In April 2015, it was announced that the museum received perhaps the largest gift of art in its history. Collectors Stefan Edlis and Gael Neeson donated a “collection [that] is among the world’s greatest groups of postwar Pop art ever assembled.” The donation includes works by Andy Warhol, Jasper Johns, Cy Twombly, Jeff Koons, Charles Ray, Richard Prince, Cindy Sherman, Roy Lichtenstein and Gerhard Richter. The museum agreed to keep the donated work on display for at least 50 years.
The one million square foot facility is the second largest art museum in the United States. The largest is the Metropolitan Museum of Art in New York City. The Art Institute of Chicago is a museum and is associated with the School of the Art Institute of Chicago. It is located across from Millennium Park at 111 South Michigan Avenue in the Chicago Landmark Historic Michigan Boulevard District.
My favorite exhibits include the “Impressionism” in rooms: 225-226, 201, and 240-243. I also love the Chagall America Windows in Gallery 144. Make time to have lunch at Terzo Piano in the Modern Wing of the museum when you visit Chicago. The restaurant is headed ny award-winning chef Tony Mantuano. The Museum also has a number of interesting shops on the premises.
The Art Institute has one of the world’s most notable collections of Impressionist and Post-Impressionist art in its permanent collection. The museum has over 300,000 pieces, including Bertha Palmer‘s own collection.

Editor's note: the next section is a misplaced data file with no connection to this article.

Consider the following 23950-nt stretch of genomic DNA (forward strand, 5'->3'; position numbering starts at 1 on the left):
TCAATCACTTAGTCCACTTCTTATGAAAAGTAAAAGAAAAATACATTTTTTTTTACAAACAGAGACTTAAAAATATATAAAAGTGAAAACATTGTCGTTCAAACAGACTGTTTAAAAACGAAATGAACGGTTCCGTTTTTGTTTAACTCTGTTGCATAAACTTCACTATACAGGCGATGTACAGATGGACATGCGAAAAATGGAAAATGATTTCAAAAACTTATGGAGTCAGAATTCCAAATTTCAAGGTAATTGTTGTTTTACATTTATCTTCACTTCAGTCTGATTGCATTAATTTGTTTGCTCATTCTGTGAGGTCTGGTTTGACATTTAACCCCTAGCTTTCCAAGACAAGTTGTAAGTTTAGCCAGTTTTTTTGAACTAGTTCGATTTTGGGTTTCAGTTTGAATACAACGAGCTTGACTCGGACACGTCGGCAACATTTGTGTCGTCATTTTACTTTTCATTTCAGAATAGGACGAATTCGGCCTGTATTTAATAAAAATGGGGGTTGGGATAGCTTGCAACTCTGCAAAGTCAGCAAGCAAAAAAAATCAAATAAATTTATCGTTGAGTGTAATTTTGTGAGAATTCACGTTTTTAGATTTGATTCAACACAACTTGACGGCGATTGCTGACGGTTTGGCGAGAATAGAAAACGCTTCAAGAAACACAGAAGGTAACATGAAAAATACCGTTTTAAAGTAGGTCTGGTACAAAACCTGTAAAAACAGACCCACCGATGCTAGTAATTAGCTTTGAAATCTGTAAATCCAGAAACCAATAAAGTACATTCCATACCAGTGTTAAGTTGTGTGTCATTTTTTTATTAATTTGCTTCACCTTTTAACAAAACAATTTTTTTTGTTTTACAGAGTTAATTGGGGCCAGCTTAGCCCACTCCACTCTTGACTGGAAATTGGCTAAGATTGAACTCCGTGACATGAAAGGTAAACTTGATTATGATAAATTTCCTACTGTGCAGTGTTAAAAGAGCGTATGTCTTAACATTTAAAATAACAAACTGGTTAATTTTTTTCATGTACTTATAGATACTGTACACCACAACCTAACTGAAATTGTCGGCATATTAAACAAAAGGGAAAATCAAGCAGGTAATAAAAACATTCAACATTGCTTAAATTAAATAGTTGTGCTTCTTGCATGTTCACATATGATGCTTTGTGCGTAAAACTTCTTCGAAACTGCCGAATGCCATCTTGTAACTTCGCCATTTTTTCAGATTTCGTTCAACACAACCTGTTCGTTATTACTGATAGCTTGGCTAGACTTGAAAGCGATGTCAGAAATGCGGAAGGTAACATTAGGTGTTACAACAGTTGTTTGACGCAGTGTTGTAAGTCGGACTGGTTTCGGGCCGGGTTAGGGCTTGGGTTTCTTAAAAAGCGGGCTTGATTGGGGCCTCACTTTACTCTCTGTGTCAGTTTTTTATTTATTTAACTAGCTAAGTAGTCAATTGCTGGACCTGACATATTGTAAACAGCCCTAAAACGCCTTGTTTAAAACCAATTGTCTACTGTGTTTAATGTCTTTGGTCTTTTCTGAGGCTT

Bertha Honoré married the Chicago millionaire Potter Palmer in 1871 when she was 21 and he was 44. Palmer was a Quaker merchant who came to Chicago after failing twice in business. In Chicago he opened a store and eventually sold it to a consortium and it would eventually become Marshall Field’s.
Palmer then opened the Palmer House, a luxury hotel in Chicago. Bertha, rose to the pinnacle of Chicago Society and became involved in the Board of Lady Managers, which Bertha Palmer was selected to lead in 1891.
During the World’s Columbian Exposition in Chicago, a celebration of the discovery of the New World by Columbus, Bertha’s Board of Lady Managers became involved with the selected as the architect for the Women’s Building. as also involved with the interior of the structure. Sophia Hayden was chosen to design and building and the influential designer Candace Wheeler worked on the interior of the structure.
Chicago art curator, Sarah Tyson Hallowell worked with Bertha Palmer on the art exhibits and the murals which were designed by Bennett. The Impressionist painter Mary Cassatt eventually got incolved with the mural project.
The Palmers were enthusiastic art collectors and depended curator Sarah Hallowell for advice. She introduced the Palmers to the painters in Paris and they began to collect French Impressionist works. The Palmer’s collection of Impressionist paintings expanded rapidly and they owned twenty-nine Monets and eleven Renoirs. These works form the core of the Art Institute of Chicago‘s Impressionist collection.
Marc Chagall was a Russian-French artist associated with several major artistic styles. I love his stained glass compostitions. He produced windows for the cathedrals of Reims and Metz, windows for the UN, and the JerusalemWindows in Israel.
The Bible illustrations by Chagall
- Pick Terzo Piano for Lunch at the Art Institute for Chicago Restaurant Week 2012 (vinoconvistablog.me)